Hole New Perspective

Understanding the Importance of Bead Holes in Glass Beads

When I started making glass beads, I was all about making the beads. Each bead was a form of practice in making a good-looking bead. Each bead had to have nice ends, great decoration, and consistent sizing.  I would examine each bead and consider how I could make it into a piece of jewelry. Except for large focal beads, I would always try and make a set of beads so there was two of a kind for earrings.   The one thing I rarely paid attention to was the size of the bead hole. To me, it wasn’t that important and I just worked with it.

This oversight became apparent when I had to deal with my beads wobbling on the headpin and hampering my use of the ornate bead caps I adored. That’s when the significance of the bead hole size hit me, prompting me to look for solutions to minimize this wobble or other ways to make glass beads work in my designs.

A bead maker friend once shared that she exclusively used 1/16 diameter mandrels, as many designers prefer smaller bead holes. Ultimately, each artist has their preference. My choice to use 3/32 mandrels led me to innovate ways to integrate the bead hole size into my designs effectively.

“Glass beads don’t sit nicely on my bead caps and headpins”

The size of the bead hole is determined by the mandrel used during the bead-making process. A commonly used 3/32 diameter mandrel, for instance, results in a slightly larger hole post-bead release. This principle applies to all mandrel sizes, where the mandrel’s diameter and the bead release amount dictate the hole’s size. It’s always important to know the bead hole size in advance for seamless design planning.

So how do you work with the various sizes of bead holes?

For beads with 3/32 or even 1/16 holes, small seed beads can be used to bridge the gap between the bead hole and the head pin. My favored method, however, is using foam sheets. A simple hole punch creates numerous punch-outs in no time. By carefully stuffing these into the bead hole, the head pin is secured, eliminating any sloppiness. This technique is equally applicable to 1/16 diameter holes, though it requires smaller foam pieces.

Working with various bead hole sizes

Working with larger bead holes eg: Pandora size bead holes of 5mm or larger, can be lined with metal/silver tubing, a popular and manageable technique. The same can be achieved with beads made on 3/32 mandrels by adjusting the size of the metal tubing used to fill the hole.  Both of these options enhance the look of the glass beads and those beads can be worn on chains as necklaces, and on bracelets.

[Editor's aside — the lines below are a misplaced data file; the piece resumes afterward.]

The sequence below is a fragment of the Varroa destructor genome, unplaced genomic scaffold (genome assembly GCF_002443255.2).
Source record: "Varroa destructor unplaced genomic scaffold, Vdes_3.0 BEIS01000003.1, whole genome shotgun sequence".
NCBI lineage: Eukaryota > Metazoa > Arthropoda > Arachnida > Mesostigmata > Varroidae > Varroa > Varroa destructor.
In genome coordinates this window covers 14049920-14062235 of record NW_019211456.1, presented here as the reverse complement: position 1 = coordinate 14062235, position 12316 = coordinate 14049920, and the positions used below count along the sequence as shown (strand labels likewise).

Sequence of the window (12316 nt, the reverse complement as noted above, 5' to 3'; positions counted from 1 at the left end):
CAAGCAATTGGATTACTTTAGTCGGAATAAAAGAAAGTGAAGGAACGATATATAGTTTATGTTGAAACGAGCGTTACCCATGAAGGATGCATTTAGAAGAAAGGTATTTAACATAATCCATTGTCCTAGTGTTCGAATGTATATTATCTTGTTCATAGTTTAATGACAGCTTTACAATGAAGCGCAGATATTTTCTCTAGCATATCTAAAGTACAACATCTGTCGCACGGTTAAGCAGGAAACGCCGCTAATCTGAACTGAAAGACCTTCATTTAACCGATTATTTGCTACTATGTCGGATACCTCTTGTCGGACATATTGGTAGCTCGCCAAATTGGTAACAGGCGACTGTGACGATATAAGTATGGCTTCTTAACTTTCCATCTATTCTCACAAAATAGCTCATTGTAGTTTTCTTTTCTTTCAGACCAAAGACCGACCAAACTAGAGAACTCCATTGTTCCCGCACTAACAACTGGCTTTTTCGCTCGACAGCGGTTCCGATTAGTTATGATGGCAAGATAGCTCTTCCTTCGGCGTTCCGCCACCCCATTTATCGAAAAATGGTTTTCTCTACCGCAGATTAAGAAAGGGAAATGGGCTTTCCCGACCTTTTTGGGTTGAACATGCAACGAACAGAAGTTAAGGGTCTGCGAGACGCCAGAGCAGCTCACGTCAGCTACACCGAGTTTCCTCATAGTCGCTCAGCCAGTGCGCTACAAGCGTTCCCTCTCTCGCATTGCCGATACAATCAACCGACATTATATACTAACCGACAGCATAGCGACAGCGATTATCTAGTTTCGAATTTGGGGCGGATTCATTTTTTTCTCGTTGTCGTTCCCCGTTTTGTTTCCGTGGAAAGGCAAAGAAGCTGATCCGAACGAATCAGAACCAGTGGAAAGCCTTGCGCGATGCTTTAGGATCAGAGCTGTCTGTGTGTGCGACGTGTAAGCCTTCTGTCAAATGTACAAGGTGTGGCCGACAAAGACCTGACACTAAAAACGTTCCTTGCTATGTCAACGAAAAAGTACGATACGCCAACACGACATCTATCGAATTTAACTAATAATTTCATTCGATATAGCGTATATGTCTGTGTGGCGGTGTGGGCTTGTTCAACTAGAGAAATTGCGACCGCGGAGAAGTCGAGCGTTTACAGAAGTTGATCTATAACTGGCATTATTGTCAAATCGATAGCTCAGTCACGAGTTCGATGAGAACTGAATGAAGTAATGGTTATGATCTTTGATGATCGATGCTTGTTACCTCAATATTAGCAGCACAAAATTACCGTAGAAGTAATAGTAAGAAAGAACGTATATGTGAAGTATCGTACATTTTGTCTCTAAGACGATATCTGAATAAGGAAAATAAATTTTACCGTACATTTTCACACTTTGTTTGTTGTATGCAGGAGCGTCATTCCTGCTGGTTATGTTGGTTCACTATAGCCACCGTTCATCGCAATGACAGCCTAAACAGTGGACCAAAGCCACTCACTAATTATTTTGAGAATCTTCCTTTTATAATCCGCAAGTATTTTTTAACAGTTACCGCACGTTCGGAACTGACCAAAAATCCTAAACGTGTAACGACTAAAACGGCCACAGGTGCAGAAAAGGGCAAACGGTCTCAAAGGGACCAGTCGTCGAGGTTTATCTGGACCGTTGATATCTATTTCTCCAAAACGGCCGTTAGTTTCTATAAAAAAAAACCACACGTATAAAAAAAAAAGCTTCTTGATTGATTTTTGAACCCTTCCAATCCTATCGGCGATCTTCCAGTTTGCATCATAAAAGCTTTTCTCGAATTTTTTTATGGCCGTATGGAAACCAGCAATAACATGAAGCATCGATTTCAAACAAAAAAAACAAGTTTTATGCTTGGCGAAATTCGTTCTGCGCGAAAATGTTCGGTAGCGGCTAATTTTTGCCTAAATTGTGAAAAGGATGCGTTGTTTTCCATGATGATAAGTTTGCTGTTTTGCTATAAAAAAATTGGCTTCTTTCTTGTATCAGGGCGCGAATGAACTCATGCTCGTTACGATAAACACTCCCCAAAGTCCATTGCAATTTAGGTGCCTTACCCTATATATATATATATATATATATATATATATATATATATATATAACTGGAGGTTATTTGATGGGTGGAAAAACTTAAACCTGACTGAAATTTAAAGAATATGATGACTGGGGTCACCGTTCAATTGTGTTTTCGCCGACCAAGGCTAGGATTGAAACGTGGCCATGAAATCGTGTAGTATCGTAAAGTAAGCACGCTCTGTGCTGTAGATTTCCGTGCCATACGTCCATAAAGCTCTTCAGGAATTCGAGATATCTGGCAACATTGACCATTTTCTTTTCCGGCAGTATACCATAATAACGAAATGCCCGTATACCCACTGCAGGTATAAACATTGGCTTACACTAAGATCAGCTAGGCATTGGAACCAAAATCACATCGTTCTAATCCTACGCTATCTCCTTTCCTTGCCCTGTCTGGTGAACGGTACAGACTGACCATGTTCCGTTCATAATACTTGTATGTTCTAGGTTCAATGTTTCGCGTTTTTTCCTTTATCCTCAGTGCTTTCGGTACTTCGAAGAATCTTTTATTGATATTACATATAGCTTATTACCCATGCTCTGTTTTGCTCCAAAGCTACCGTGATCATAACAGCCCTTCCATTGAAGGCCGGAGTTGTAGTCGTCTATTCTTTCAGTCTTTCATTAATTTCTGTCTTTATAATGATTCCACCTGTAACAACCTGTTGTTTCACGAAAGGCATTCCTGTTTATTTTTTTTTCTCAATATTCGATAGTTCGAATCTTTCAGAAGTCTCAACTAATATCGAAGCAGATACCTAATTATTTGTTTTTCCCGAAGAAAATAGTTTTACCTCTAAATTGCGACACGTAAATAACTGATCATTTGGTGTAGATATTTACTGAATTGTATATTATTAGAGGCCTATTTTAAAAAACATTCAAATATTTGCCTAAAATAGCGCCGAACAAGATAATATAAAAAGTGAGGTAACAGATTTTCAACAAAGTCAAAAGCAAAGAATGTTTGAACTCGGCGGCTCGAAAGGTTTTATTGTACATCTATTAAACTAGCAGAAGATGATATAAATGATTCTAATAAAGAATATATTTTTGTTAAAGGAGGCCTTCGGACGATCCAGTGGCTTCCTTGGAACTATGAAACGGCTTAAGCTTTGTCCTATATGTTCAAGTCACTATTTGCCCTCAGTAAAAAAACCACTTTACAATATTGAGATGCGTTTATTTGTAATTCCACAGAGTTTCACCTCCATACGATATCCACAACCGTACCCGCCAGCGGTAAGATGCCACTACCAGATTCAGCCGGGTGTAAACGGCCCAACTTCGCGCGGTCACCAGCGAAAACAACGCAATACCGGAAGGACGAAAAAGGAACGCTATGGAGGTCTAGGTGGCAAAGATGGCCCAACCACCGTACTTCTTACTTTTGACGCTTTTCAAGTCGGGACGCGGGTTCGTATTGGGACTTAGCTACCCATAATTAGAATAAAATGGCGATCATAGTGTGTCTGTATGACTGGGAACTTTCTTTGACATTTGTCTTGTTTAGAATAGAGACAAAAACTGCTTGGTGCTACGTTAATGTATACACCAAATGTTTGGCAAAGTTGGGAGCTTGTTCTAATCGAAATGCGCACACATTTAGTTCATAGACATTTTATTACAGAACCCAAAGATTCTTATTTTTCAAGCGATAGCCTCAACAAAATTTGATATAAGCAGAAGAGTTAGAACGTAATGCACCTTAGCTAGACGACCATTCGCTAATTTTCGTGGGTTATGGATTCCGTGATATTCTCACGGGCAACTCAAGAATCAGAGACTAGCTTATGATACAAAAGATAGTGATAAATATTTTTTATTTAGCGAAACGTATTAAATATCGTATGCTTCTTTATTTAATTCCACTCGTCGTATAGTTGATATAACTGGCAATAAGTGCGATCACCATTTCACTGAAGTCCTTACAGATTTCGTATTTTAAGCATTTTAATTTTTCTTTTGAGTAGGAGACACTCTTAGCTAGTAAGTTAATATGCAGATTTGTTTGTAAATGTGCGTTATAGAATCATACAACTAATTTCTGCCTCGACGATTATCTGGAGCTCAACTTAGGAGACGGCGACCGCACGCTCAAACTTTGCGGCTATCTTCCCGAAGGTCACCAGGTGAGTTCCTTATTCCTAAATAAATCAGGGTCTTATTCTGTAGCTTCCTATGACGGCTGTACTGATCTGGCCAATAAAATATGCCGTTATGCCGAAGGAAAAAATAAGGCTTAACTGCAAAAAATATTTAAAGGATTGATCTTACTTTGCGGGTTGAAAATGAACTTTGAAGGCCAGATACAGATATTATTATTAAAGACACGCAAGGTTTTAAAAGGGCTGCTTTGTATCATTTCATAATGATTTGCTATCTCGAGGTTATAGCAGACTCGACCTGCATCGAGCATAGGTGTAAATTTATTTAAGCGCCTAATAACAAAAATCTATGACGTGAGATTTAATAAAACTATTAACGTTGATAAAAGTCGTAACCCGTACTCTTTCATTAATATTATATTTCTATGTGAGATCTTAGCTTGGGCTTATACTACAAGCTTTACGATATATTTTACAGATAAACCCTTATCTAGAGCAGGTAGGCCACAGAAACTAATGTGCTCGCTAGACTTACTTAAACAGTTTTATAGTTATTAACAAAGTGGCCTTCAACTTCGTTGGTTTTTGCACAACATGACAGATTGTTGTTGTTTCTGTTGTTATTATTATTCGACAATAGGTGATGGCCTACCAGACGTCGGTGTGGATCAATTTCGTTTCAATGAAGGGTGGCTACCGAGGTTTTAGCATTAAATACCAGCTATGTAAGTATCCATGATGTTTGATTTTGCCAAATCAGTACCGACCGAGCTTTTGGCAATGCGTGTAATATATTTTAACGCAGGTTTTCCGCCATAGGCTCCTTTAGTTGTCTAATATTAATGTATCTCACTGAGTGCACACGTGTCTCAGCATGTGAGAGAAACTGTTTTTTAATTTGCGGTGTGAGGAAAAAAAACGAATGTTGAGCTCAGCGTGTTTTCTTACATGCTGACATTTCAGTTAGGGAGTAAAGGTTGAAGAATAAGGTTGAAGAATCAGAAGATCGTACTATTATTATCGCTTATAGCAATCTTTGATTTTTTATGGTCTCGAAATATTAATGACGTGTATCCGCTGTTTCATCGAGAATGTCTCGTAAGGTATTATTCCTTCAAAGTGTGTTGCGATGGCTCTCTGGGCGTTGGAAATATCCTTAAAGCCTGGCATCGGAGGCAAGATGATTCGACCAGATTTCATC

Tubing for these type of beads can be purchased through several North American silver suppliers like Rio Grande.  Use calipers to measure the inside of the bead hole and buy tubing as close to that size as you can.  If you can only find undersize tubing you will need to build up the tube in some way to fit the inside diameter of the bead.  “hint”… think simple!

Working with various bead hole sizes

Recently I started playing with really thin mandrels. They are .9mm and once they have a dip of bead release the bead hole measures approximately 1mm. That’s about the size of the hole in drilled pearls. While I’m not about to abandon the other sizes of mandrels, I do love how simple it is to wire or string beads with tiny holes. There is a limit to the size of the bead you can make using these thin mandrels because the mandrels flex a lot! The beads range from 9mm to 11mm.

What I really love about these thinner mandrels is I don’t have to stuff the bead hole because my bead will sit nicely on the headpin and not move around a lot.

Like everything, there are always Con’s to the Pro’s. One Con is cleaning the bead hole.  To clean out the bead release I have to use a very thin rod and do this by hand.  The benefit is that the beads are easy to string and I can use bead caps without wobble.

Tubing for these type of beads can be purchased through several North American silver suppliers like Rio Grande.  Use calipers to measure the inside of the bead hole and buy tubing as close to that size as you can.  If you can only find undersize tubing you will need to build up the tube in some way to fit the inside diameter of the bead.  “hint”… think simple!

Conclusion

This post isn’t about persuading you to alter your current approach to using glass beads. Rather, it’s about offering new tools and ideas to enhance your design repertoire.

Glass beads are more than just components; they can be the heart of jewelry-making. Their vibrant colours and potential for ornate decoration make them ideal for creating stunning earrings, bracelets, and necklaces. The versatility of glass beads should never be underestimated—they are not just accessories, but focal points that bring life and character to any piece of jewelry.

For those of you who craft jewelry, I encourage you to explore the world of glass beads. They can transform your creations, adding a touch of uniqueness and personality that only handmade beads can offer.

Whether you’re a seasoned jewelry maker or a collector of beautiful things, glass beads are a treasure worth exploring.

Discover the perfect beads to express your creativity or to add that special touch to your jewelry collection. Come and be inspired by the beauty and versatility of these handcrafted treasures. Visit now and start your journey into the vibrant world of glass bead artistry! 🌈✨